Live Stock Market Updates During the Coronavirus Pandemic

The International Monetary Fund said Wednesday that the global economy faces an even deeper downturn than it previously projected as the coronavirus pandemic continues to sow uncertainty and businesses around the world struggle to shake off the virus.

In an update to its World Economic Outlook, the I.M.F. said it expected the global economy to shrink 4.9 percent this year, a sharper contraction than the 3 percent it predicted in April.

The fund noted that, even as businesses began to reopen, voluntary social distancing and enhanced workplace safety standards were weighing on economic activity. Moreover, the “scarring” of the labor force from mass job cuts and business closures means that the world economy will recover much more slowly, with the I.M.F. projecting 5.4 percent global growth in 2021, far below its pre-pandemic projections.

The I.M.F. now projects that the U.S. economy will shrink 8 percent this year before expanding 4.5 percent next year. Economies in the eurozone are projected to shrink 10.2 percent this year and expand 6 percent next year. The economy of China, where the virus originated and which imposed draconian containment measures, is expected to expand 1 percent this year and 8.2 percent in 2021.

Stocks slide as infections rise and some states backtrack on reopening.

Stocks on Wall Street fell amid further signs that the coronavirus outbreak is proving difficult to stop.

The S&P 500 fell nearly 2 percent, while major benchmarks in Europe were down more than 2 percent.

The drop in Europe was exacerbated partly by a notice from the United States Trade Representative that it was considering adding tariffs on other exports from Europe as part of its long-running complaint over subsidies for aircraft maker Airbus. The U.S.T.R. requested comments from U.S. companies on a $3.1 billion of list of goods it may tax.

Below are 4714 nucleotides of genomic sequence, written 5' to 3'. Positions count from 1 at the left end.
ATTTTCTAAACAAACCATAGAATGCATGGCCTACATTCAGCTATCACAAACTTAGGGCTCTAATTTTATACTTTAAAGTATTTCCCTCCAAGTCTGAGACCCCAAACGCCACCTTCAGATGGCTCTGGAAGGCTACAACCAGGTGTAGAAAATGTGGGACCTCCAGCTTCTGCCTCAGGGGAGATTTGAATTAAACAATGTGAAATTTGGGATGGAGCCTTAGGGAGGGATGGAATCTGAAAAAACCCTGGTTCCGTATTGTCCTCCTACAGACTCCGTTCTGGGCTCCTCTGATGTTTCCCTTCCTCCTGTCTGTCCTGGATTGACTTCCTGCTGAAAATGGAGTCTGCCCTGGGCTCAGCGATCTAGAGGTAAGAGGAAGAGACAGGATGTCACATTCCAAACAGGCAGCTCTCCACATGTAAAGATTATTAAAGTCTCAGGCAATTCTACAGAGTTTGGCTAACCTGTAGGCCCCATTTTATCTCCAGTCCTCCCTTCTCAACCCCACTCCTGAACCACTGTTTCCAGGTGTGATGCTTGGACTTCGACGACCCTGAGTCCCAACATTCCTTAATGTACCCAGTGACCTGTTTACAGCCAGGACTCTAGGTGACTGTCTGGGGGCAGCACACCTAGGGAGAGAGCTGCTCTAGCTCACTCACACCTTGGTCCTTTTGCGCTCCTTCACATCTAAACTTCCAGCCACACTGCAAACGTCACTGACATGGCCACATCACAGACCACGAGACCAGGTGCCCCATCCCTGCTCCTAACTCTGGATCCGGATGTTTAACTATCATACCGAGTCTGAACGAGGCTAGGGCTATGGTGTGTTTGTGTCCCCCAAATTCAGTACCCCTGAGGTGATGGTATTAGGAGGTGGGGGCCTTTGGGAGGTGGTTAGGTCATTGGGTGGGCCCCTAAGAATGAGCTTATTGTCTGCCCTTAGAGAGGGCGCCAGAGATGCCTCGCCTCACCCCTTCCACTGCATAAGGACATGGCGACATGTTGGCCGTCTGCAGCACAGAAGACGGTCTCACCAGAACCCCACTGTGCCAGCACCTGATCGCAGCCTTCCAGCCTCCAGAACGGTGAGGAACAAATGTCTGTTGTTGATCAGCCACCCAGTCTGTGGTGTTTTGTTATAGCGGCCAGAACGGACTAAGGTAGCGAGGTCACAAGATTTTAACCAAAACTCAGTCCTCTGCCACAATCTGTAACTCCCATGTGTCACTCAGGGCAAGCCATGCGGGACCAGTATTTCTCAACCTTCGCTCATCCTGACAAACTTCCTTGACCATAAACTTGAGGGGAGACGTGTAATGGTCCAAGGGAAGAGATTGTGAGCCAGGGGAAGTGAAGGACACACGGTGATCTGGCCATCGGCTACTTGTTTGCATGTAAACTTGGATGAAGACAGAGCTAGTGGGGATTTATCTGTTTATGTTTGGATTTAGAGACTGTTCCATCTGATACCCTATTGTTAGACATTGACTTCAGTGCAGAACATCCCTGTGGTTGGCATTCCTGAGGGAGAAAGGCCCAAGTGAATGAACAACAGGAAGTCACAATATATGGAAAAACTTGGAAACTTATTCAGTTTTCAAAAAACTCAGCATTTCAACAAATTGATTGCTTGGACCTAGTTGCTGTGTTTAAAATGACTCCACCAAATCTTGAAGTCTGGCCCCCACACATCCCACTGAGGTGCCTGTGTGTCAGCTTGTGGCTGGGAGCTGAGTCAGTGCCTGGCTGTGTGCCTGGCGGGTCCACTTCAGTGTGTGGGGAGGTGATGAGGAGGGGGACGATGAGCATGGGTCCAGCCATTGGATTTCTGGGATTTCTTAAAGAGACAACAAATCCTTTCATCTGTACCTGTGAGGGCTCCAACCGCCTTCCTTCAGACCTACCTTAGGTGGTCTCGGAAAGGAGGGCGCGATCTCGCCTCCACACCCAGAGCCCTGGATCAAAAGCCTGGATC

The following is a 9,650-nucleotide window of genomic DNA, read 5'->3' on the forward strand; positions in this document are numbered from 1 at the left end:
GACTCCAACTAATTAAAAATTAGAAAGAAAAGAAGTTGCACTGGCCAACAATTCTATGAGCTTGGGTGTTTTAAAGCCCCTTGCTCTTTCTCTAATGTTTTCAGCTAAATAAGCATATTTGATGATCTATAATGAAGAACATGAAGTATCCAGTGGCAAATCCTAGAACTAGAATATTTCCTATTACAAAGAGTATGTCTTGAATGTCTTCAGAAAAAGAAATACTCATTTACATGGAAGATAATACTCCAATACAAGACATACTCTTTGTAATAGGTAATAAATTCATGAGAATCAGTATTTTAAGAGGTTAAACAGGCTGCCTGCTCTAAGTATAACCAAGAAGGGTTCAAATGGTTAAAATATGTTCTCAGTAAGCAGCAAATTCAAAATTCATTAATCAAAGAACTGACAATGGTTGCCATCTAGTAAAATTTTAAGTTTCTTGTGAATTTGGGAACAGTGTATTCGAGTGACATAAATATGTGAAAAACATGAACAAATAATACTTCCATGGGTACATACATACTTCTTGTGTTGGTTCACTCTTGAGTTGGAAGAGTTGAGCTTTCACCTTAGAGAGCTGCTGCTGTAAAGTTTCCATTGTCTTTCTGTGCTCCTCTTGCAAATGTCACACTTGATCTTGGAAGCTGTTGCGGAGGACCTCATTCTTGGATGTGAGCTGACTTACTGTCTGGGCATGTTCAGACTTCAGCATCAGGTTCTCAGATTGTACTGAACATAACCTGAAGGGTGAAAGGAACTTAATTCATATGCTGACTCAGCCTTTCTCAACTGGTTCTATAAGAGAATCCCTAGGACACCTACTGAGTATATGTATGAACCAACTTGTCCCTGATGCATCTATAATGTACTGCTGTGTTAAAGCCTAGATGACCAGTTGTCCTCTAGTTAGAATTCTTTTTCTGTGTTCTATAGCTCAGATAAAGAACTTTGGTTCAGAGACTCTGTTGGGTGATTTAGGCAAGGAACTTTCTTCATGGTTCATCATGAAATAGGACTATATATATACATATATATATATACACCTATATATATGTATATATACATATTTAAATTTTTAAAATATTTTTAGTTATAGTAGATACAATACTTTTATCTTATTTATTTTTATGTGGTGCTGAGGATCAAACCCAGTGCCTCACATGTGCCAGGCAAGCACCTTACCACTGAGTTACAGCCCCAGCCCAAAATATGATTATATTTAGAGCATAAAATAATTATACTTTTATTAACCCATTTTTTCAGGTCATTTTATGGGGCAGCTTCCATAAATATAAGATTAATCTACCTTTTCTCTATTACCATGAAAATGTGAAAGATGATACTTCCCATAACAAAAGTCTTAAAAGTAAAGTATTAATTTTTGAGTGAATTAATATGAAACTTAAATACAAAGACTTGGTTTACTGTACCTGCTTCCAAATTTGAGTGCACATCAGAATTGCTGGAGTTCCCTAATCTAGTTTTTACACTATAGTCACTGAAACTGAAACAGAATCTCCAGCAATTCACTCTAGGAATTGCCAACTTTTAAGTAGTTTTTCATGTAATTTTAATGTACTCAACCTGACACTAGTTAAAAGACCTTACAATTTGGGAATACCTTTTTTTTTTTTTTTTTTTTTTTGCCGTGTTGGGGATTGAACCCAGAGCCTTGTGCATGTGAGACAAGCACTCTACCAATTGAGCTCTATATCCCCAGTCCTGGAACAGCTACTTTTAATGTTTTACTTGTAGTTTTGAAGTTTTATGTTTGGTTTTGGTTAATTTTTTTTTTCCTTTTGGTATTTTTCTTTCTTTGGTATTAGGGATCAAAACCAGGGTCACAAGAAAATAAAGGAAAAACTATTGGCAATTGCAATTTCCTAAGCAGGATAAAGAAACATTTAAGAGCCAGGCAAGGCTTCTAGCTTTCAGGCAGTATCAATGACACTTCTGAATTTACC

The International Monetary Fund said Wednesday it expected the global economy to shrink 4.9 percent this year, a sharper contraction than the 3 percent it predicted in April. Nervousness about the economic outlook was evident in other financial markets. Oil prices fell, and U.S. Treasury bonds and gold futures, both proxies for investor anxiety, were higher. The stock prices of Delta Air Lines, American Airlines and United Airlines each fell about 5 to 6 percent, and shares of cruise line companies were even lower.

German officials this week reimposed local lockdowns after an outbreak at a slaughterhouse infected more than 1,500 people. In the United States, a surge in new cases in states including Florida, Texas and Arizona have prompted new warnings about the dangers of the pandemic.

India is coming under increased pressure to open its airspace to international carriers after the United States and some European nations accused it of discriminatory practices under the garb of “repatriations” flights.

Over the past several years, hospitals began to play innkeeper to open the door to more elective surgery, which is the lifeblood of their revenue.

Shortly after the coronavirus pandemic largely shut down the country’s hotels and golf courses, the Trump Organization asked its longtime lender, Deutsche Bank, for a break on its monthly loan payments. President Trump’s company owed the German bank a total of more than $300 million, most of which was on loans related to the Trump National Doral golf resort in Florida and the Trump International Hotel in Washington.

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